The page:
Verify Insurance

Is addiction a choice or a disease?

40 million Americans are struggling with addiction

When it comes to addiction, it is often regarded as a choice rather than a disease. After years of studies, experts have observed that addiction is a chronic disease, not just a decision. Many factors can play a role in a person developing an addiction, like grief, distress, homelessness, financial constraints, relationship problems, etc. Luckily, there are plenty of options for treating a substance use disorder. 

When you or your loved one is dealing with an addiction, it is crucial to remember the impact words can have on an individual struggling with addiction. The road to recovery is not always an easy one. 

Staying positive and supportive throughout their journey is essential. While it can be difficult to contain your stress and worries about your loved one, thinking about the harmful impact your words can have on their healing can be a motivating factor.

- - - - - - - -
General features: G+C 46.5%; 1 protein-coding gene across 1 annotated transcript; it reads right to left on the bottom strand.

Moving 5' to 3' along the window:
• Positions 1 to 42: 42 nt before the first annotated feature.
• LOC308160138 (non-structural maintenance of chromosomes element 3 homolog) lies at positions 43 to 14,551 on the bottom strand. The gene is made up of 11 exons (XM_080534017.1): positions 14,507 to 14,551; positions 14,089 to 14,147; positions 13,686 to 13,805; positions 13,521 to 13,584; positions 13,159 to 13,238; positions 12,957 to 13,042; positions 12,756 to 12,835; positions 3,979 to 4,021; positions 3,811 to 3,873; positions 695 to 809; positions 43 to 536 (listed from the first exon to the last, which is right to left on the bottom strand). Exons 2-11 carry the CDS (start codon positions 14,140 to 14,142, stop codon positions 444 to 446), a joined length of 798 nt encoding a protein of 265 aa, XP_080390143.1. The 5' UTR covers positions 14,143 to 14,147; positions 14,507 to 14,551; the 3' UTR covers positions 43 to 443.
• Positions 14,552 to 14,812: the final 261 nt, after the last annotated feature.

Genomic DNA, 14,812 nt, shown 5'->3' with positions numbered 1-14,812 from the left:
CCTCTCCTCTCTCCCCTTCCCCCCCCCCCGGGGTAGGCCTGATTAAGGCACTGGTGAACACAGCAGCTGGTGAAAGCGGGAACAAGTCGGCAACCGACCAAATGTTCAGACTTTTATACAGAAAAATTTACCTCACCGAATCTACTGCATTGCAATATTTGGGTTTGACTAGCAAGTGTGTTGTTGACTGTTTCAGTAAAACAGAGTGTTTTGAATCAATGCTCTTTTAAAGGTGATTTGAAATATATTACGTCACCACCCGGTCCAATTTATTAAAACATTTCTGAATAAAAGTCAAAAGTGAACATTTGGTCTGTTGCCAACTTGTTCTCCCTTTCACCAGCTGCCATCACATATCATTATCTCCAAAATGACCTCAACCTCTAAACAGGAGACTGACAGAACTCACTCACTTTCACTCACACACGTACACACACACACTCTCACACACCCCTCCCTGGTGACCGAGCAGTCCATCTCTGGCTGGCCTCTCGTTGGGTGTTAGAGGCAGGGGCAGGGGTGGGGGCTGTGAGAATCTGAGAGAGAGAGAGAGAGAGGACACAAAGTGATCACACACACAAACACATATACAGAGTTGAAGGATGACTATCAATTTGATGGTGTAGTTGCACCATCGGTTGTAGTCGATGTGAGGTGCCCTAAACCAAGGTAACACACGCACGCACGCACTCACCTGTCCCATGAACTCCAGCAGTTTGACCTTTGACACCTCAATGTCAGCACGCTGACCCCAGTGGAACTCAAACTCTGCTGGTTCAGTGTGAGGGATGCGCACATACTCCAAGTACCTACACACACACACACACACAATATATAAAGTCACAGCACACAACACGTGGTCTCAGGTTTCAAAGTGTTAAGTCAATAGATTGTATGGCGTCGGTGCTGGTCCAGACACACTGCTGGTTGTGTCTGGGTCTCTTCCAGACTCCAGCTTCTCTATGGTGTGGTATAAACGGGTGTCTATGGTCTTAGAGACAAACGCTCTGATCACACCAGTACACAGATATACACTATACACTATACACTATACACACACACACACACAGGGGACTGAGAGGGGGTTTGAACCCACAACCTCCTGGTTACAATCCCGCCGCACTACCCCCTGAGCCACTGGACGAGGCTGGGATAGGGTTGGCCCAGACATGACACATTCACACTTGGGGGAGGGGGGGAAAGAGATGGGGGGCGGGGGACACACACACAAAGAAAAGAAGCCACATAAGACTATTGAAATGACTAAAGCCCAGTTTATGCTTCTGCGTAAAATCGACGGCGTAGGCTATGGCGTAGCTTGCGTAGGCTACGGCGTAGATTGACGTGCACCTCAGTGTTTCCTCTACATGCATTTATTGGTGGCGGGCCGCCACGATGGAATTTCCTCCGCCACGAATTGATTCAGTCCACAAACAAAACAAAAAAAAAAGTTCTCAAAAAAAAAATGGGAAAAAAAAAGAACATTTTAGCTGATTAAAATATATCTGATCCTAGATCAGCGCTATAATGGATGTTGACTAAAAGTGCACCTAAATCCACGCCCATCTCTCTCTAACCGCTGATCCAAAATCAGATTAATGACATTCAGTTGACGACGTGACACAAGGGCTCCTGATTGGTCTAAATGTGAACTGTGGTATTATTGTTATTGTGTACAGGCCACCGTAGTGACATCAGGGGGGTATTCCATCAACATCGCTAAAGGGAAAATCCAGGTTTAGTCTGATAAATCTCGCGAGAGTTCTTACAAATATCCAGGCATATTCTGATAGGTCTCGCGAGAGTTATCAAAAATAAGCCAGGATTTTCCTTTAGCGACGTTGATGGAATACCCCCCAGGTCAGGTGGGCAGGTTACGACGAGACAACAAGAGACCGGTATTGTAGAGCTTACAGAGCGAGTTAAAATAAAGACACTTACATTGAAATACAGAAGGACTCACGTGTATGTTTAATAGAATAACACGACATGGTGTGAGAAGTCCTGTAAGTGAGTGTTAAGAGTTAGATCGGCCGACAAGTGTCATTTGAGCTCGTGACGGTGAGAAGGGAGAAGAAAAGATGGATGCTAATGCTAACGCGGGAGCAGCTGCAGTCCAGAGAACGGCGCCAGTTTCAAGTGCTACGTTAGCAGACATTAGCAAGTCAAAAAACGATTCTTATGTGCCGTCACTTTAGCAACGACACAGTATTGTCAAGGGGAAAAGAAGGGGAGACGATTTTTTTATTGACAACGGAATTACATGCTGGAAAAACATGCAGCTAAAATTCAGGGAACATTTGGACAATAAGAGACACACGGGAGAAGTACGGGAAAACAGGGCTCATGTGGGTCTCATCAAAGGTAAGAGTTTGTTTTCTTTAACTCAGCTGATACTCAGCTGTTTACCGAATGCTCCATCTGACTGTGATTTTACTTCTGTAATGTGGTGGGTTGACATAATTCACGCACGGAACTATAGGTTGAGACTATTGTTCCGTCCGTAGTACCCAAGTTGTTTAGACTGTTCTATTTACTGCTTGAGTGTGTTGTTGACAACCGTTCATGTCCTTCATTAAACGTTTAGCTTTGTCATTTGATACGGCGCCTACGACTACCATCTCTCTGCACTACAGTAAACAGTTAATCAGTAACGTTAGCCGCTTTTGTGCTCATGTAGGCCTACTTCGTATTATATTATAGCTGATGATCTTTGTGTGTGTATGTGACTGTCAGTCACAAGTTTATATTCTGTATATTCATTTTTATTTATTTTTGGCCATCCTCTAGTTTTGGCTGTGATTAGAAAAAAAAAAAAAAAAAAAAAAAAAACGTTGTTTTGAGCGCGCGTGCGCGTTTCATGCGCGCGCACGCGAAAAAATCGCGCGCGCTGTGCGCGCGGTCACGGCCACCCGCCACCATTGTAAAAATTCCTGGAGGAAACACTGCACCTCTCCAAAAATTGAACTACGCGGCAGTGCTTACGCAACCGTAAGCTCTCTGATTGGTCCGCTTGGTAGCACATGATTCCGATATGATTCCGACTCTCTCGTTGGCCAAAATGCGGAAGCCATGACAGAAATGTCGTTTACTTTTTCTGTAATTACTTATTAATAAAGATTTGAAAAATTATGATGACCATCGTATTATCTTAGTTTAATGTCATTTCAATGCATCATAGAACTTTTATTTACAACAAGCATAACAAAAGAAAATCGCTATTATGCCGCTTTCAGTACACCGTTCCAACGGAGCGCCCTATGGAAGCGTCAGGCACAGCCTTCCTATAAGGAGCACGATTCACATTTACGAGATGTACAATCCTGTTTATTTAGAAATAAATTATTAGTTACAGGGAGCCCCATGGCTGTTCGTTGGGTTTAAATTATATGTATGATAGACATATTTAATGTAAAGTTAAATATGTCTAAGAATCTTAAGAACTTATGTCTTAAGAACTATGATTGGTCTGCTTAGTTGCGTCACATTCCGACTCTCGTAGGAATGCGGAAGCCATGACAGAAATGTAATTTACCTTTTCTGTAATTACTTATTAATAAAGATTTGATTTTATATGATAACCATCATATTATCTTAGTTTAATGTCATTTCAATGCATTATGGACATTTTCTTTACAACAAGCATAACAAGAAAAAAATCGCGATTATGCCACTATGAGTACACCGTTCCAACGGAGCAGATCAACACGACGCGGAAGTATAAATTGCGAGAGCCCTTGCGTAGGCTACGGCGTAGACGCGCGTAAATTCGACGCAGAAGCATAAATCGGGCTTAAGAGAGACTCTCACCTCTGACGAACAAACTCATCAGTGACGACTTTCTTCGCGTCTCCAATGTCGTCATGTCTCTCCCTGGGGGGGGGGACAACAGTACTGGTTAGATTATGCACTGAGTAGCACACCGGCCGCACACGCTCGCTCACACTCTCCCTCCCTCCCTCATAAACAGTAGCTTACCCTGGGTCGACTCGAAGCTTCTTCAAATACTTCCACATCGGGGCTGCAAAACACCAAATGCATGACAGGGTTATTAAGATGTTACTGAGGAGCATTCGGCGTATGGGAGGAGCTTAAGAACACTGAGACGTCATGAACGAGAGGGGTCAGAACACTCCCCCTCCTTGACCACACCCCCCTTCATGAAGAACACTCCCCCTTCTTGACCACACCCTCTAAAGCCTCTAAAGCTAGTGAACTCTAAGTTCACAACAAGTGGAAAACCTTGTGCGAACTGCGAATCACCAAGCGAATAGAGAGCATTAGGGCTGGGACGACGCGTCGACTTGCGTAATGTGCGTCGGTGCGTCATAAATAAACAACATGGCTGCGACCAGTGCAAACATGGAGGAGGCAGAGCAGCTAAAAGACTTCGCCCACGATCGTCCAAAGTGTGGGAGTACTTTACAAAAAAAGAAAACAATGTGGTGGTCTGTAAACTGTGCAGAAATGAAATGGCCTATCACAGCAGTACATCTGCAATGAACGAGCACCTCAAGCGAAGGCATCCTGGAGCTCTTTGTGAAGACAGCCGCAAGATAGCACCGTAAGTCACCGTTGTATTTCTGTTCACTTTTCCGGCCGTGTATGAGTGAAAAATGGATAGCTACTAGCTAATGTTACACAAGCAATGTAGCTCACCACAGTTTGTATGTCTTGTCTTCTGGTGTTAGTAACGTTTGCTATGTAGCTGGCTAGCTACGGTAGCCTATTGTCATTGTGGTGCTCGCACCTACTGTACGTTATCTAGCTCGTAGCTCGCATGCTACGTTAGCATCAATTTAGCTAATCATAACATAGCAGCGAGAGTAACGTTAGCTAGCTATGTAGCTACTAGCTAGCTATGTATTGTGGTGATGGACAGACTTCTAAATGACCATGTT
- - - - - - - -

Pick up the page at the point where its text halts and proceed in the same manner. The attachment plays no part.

The Addiction Disease

For years, there has been disagreement over whether addiction is an illness or a conscious decision. The faster that we can end this addiction stigma, the quicker we can learn to understand addiction as a whole and provide the emotional support addicts need. More clarity around this topic will make more people feel comfortable receiving treatment for their condition. 

What is involved in the disease of addiction?

The contentious “brain illness” explanation of addiction is based on the idea that addiction develops gradually, much like cancer, heart disease, and diabetes. The vast majority of therapies use this tactic as a treatment that is supported significantly by empirical evidence. The illness model of addiction is better understood by those who have attended treatment facilities.